The New Times (Kigali)

Rwanda: Interview - Empower African Court As Alternative to ICC - Rugege

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interview

Doesn't the pressure on judges to adjudicate as many cases as possible compromise the quality of justice?

We are not only concerned about productivity of judges. We also look at the quality. We have a department of inspectorate of courts comprising five inspectors who traverse the country talking to judges, and examining their judgments to ensure that they follow the agreed format.

We also train our judges on certain aspects that must be followed while dispensing justice. For instance a judge should not just hear the facts and render a decision, they must justify the judgment based on the law. This should be done in such a way that anybody who reads the ruling will understand why so and so won and why so and so lost the case.

Can you expound more on the contract judges you referred to earlier. How are they recruited and are they still serving?

Contract judges are used in primary courts. We get a lawyer, who has not been in the system and give them a contract for a year or two to reinforce the primary court. We then take a judge at the primary court to reinforce the intermediate court, while those at the intermediate court are moved to the high court to help clear the backlog there. All these are deployed for a short a period and once the cases are cleared, they go back to their respective postings. Of course, things have since remarkably changed. The only short term placements we have now are at the high court. We do not use contract judges at the Supreme Court.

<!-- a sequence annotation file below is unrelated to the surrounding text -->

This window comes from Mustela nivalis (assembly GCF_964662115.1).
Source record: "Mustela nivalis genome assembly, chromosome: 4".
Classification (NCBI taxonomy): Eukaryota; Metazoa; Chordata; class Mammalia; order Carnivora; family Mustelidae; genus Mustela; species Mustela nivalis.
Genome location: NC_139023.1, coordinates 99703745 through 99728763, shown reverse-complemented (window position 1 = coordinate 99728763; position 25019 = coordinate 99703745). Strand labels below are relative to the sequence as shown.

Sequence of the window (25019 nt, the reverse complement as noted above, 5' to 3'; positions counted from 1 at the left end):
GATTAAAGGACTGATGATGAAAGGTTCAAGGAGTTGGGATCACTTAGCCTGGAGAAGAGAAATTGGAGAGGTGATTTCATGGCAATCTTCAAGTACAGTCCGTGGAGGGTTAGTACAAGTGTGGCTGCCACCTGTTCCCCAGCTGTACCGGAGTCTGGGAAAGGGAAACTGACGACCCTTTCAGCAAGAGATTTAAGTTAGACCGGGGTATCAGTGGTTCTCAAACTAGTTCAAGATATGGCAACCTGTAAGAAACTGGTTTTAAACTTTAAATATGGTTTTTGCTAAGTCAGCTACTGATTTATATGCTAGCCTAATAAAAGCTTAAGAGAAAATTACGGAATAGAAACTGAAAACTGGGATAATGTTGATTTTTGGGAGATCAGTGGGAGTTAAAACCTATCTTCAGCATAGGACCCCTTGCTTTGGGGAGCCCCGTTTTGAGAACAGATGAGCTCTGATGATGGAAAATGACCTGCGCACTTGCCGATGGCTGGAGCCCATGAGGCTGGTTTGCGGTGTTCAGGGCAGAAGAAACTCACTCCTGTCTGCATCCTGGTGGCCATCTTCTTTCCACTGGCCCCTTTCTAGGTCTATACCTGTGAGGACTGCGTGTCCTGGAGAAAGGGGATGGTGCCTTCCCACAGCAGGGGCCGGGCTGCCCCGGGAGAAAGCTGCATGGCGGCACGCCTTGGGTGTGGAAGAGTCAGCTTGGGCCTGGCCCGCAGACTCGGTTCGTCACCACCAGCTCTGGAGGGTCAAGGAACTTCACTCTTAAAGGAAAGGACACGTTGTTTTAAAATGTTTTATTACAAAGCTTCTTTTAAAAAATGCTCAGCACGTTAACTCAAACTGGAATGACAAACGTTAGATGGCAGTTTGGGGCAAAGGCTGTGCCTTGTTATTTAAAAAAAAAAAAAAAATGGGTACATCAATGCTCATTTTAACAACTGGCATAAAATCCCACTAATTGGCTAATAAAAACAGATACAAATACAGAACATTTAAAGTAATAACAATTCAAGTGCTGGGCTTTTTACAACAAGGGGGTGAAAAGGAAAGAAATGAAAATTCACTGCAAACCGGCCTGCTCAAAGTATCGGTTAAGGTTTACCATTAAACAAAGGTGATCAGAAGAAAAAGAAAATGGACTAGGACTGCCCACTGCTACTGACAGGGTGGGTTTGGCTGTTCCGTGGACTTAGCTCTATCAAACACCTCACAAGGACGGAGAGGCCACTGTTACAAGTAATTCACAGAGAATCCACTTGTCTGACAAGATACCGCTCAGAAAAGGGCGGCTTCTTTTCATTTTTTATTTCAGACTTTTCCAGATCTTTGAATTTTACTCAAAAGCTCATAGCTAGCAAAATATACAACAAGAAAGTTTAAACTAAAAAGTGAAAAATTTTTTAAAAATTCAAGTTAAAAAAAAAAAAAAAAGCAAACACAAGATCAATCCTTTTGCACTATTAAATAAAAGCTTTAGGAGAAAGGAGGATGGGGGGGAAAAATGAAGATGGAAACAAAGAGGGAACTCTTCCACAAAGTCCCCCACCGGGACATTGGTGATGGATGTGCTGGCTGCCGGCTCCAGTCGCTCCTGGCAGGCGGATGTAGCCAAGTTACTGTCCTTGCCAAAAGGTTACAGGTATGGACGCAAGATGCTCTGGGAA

The rulings might be passed expeditiously based on the figures you provided but the execution of these rulings remains rather sluggish, do you share the same view?

I agree with that; the pace of executing judgments is not at the same level as the pace at which rulings are delivered, but, to start with, that is not within our jurisdiction and I cannot give you a concrete answer.

However, what I can say is that we sometimes have problems with court bailiffs who are supposed to enforce the judgments, especially in civil cases.

Those who have lost a case always try to delay the execution of the judgment. They will appeal at every level, and even after they have exhausted the appeal process, they will still try to have the case reviewed.

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